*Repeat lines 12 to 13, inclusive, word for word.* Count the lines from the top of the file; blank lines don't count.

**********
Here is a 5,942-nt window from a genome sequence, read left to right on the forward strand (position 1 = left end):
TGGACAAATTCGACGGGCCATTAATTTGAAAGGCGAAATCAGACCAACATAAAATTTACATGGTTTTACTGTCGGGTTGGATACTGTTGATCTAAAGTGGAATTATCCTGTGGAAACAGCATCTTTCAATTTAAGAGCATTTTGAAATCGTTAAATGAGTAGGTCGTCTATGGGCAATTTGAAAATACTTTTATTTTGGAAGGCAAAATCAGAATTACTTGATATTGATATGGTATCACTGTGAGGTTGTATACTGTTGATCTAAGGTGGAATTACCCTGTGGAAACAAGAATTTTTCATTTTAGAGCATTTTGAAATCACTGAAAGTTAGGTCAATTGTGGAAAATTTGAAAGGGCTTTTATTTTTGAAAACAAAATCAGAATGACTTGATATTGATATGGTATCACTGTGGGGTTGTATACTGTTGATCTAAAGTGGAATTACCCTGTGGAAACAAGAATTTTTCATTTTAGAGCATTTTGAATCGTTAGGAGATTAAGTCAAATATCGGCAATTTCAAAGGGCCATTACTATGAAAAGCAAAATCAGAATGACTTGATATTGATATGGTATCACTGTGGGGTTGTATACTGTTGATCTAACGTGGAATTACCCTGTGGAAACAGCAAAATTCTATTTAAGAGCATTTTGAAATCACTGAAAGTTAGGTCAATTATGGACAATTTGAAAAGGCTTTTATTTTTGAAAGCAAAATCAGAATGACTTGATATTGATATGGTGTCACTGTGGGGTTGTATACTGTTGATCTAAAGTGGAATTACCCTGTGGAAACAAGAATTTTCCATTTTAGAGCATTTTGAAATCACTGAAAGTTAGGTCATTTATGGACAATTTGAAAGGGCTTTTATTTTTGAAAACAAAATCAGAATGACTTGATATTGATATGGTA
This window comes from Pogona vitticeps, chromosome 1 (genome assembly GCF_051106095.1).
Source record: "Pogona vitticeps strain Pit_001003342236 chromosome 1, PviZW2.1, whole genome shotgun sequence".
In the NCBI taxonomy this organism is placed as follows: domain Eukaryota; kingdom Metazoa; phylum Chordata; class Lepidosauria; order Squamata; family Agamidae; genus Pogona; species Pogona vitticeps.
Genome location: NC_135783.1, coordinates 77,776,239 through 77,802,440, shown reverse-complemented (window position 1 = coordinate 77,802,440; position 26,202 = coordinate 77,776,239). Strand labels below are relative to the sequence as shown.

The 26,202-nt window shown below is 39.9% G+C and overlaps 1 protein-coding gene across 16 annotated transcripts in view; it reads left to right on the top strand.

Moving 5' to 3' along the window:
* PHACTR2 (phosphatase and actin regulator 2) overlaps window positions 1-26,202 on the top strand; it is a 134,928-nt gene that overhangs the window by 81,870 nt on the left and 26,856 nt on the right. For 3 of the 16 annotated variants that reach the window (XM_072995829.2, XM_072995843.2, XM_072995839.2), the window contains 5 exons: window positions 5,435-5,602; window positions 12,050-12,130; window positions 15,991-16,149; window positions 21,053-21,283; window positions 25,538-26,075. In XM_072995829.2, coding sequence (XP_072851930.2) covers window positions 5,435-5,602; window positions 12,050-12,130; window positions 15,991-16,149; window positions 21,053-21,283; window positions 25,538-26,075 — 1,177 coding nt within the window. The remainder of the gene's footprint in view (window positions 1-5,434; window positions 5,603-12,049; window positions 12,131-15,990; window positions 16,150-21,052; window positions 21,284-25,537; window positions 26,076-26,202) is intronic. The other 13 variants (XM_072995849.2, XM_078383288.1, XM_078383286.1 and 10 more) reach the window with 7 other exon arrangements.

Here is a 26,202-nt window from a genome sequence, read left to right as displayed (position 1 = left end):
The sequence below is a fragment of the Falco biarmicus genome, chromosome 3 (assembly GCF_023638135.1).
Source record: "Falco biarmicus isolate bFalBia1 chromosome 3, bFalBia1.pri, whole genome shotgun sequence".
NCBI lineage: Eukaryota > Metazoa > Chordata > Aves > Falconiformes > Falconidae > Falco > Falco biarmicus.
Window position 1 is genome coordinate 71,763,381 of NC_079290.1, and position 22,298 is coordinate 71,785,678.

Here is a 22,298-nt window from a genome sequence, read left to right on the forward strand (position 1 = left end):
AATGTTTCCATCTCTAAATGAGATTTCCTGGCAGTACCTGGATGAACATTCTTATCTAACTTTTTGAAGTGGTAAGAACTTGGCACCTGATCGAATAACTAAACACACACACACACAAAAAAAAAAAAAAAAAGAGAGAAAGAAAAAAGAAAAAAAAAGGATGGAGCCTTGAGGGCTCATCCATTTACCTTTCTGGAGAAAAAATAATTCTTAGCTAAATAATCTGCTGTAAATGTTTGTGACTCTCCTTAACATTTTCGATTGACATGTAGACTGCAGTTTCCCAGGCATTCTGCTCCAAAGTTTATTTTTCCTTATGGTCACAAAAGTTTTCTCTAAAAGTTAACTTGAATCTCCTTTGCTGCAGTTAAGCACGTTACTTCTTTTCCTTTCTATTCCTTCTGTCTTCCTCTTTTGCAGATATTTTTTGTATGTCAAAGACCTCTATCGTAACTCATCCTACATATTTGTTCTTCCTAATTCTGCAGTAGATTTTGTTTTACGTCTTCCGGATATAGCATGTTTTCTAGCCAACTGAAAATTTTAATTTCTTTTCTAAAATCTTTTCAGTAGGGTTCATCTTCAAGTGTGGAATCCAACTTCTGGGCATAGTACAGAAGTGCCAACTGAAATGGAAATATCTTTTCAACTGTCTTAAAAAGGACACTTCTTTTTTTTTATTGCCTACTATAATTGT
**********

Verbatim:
Source record: "Falco biarmicus isolate bFalBia1 chromosome 3, bFalBia1.pri, whole genome shotgun sequence".
NCBI lineage: Eukaryota > Metazoa > Chordata > Aves > Falconiformes > Falconidae > Falco > Falco biarmicus.